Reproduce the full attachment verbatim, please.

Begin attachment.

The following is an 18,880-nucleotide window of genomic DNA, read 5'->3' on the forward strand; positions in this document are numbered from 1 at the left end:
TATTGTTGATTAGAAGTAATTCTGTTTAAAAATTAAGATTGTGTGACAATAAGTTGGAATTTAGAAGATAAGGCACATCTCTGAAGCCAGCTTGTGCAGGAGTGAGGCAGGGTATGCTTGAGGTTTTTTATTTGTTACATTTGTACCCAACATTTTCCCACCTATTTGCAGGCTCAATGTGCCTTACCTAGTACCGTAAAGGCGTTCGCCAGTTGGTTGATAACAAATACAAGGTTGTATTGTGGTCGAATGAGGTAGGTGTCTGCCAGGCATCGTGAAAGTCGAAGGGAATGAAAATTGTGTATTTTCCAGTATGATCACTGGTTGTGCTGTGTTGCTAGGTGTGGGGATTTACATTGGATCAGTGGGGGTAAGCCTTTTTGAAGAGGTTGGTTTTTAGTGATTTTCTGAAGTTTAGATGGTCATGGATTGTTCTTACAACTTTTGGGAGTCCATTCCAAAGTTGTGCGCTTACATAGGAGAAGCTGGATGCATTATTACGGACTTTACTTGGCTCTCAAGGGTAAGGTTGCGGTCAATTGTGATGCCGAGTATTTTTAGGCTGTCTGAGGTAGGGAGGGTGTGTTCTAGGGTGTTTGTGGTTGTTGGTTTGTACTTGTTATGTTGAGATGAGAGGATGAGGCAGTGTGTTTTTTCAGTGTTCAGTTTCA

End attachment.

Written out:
The following is an 18,880-nucleotide window of genomic DNA, read 5'->3' on the forward strand; positions in this document are numbered from 1 at the left end:
TATTGTTGATTAGAAGTAATTCTGTTTAAAAATTAAGATTGTGTGACAATAAGTTGGAATTTAGAAGATAAGGCACATCTCTGAAGCCAGCTTGTGCAGGAGTGAGGCAGGGTATGCTTGAGGTTTTTTATTTGTTACATTTGTACCCAACATTTTCCCACCTATTTGCAGGCTCAATGTGCCTTACCTAGTACCGTAAAGGCGTTCGCCAGTTGGTTGATAACAAATACAAGGTTGTATTGTGGTCGAATGAGGTAGGTGTCTGCCAGGCATCGTGAAAGTCGAAGGGAATGAAAATTGTGTATTTTCCAGTATGATCACTGGTTGTGCTGTGTTGCTAGGTGTGGGGATTTACATTGGATCAGTGGGGGTAAGCCTTTTTGAAGAGGTTGGTTTTTAGTGATTTTCTGAAGTTTAGATGGTCATGGATTGTTCTTACAACTTTTGGGAGTCCATTCCAAAGTTGTGCGCTTACATAGGAGAAGCTGGATGCATTATTACGGACTTTACTTGGCTCTCAAGGGTAAGGTTGCGGTCAATTGTGATGCCGAGTATTTTTAGGCTGTCTGAGGTAGGGAGGGTGTGTTCTAGGGTGTTTGTGGTTGTTGGTTTGTACTTGTTATGTTGAGATGAGAGGATGAGGCAGTGTGTTTTTTCAGTGTTCAGTTTCA